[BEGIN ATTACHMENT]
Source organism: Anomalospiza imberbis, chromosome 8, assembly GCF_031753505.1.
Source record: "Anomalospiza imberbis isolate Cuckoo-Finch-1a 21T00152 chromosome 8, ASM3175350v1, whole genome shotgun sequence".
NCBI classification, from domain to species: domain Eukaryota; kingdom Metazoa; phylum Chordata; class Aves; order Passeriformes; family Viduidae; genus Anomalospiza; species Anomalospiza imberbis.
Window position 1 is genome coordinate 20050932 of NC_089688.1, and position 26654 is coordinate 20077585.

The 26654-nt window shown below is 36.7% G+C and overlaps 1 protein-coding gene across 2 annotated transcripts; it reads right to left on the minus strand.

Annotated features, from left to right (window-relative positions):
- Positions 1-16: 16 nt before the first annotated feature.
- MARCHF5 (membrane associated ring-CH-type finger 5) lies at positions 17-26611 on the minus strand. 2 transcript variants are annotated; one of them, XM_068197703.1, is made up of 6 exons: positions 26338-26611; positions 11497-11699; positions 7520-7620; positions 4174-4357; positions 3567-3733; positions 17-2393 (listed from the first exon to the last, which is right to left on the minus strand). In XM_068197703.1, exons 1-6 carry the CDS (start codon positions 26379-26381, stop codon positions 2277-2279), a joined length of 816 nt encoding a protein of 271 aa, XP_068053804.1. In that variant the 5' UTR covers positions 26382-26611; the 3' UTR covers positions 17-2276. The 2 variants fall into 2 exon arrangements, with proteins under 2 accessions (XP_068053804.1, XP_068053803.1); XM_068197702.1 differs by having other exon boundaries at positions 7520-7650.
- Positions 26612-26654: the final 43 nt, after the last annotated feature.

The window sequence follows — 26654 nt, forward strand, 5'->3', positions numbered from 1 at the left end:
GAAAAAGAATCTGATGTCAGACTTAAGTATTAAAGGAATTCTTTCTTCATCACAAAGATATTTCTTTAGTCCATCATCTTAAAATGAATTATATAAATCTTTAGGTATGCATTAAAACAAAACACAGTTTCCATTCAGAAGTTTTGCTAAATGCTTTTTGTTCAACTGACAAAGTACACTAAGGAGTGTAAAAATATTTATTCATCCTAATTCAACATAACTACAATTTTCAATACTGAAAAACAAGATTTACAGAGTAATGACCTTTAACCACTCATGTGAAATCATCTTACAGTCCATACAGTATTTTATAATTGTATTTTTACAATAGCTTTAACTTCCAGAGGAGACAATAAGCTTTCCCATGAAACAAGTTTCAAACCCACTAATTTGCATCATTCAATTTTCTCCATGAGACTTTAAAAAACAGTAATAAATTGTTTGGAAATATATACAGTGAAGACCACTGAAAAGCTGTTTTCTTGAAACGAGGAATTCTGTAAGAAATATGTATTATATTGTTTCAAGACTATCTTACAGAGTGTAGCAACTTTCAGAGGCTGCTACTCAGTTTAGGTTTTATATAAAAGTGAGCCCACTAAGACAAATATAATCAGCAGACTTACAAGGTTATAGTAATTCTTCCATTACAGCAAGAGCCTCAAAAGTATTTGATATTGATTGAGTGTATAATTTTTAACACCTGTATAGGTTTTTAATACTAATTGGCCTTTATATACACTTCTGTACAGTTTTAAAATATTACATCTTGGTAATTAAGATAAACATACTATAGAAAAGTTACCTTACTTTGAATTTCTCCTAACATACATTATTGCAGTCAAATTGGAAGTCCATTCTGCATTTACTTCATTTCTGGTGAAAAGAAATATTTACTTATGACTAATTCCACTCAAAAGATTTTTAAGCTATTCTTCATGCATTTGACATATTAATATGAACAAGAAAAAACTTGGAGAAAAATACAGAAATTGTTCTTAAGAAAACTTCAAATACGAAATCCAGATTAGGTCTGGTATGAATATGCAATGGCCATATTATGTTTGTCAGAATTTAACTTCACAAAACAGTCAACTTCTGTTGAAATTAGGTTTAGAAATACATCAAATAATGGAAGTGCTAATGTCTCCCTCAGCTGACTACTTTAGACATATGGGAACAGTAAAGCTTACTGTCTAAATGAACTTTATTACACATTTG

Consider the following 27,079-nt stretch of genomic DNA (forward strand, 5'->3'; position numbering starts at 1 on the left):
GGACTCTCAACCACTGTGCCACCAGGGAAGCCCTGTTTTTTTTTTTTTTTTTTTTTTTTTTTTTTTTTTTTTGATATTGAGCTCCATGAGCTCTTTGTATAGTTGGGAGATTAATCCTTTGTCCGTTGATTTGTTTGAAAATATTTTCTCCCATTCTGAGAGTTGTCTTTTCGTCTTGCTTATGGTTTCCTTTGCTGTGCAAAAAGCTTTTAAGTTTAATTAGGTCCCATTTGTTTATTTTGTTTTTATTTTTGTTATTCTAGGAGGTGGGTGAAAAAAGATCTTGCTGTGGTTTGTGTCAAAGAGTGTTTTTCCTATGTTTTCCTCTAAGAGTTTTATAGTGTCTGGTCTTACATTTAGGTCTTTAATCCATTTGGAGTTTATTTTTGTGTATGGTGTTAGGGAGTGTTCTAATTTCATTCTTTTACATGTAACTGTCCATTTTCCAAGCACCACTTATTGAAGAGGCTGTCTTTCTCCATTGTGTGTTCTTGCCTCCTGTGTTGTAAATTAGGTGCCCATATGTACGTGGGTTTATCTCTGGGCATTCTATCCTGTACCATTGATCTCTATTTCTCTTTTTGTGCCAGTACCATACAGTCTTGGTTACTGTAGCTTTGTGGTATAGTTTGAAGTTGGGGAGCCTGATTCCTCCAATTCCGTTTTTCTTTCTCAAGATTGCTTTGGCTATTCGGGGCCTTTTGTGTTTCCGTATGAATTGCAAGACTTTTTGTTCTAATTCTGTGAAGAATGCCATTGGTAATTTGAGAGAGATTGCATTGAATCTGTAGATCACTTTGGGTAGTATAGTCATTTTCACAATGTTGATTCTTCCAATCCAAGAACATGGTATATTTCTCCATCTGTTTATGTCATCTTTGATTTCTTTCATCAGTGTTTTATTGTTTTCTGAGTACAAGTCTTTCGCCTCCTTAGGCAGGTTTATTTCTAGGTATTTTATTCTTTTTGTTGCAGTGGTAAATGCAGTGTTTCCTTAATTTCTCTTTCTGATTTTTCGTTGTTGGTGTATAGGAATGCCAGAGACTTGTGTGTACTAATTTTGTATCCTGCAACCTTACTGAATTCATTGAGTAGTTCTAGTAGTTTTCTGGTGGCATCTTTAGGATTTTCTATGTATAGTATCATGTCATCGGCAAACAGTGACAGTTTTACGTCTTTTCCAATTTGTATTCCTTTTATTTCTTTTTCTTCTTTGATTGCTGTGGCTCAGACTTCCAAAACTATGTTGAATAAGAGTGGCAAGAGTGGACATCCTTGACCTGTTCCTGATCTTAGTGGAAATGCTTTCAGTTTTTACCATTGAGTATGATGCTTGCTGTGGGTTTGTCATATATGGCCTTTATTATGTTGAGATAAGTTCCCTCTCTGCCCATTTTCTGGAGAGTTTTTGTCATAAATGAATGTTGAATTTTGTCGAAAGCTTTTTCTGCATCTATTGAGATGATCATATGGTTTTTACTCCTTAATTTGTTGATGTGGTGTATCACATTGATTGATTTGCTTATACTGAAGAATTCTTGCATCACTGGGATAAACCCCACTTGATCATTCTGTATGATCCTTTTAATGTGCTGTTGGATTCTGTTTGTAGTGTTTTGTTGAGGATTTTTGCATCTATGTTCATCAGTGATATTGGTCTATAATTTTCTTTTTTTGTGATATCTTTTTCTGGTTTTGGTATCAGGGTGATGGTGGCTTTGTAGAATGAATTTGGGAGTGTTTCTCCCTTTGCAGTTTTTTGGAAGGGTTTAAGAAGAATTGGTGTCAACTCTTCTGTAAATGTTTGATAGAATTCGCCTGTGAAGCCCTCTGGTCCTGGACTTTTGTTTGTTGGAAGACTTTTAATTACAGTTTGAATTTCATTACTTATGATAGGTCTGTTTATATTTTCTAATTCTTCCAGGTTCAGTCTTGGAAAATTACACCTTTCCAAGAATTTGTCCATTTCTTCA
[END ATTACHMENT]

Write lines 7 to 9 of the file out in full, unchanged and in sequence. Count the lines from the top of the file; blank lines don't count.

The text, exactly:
- Positions 1-16: 16 nt before the first annotated feature.
- MARCHF5 (membrane associated ring-CH-type finger 5) lies at positions 17-26611 on the minus strand. 2 transcript variants are annotated; one of them, XM_068197703.1, is made up of 6 exons: positions 26338-26611; positions 11497-11699; positions 7520-7620; positions 4174-4357; positions 3567-3733; positions 17-2393 (listed from the first exon to the last, which is right to left on the minus strand). In XM_068197703.1, exons 1-6 carry the CDS (start codon positions 26379-26381, stop codon positions 2277-2279), a joined length of 816 nt encoding a protein of 271 aa, XP_068053804.1. In that variant the 5' UTR covers positions 26382-26611; the 3' UTR covers positions 17-2276. The 2 variants fall into 2 exon arrangements, with proteins under 2 accessions (XP_068053804.1, XP_068053803.1); XM_068197702.1 differs by having other exon boundaries at positions 7520-7650.
- Positions 26612-26654: the final 43 nt, after the last annotated feature.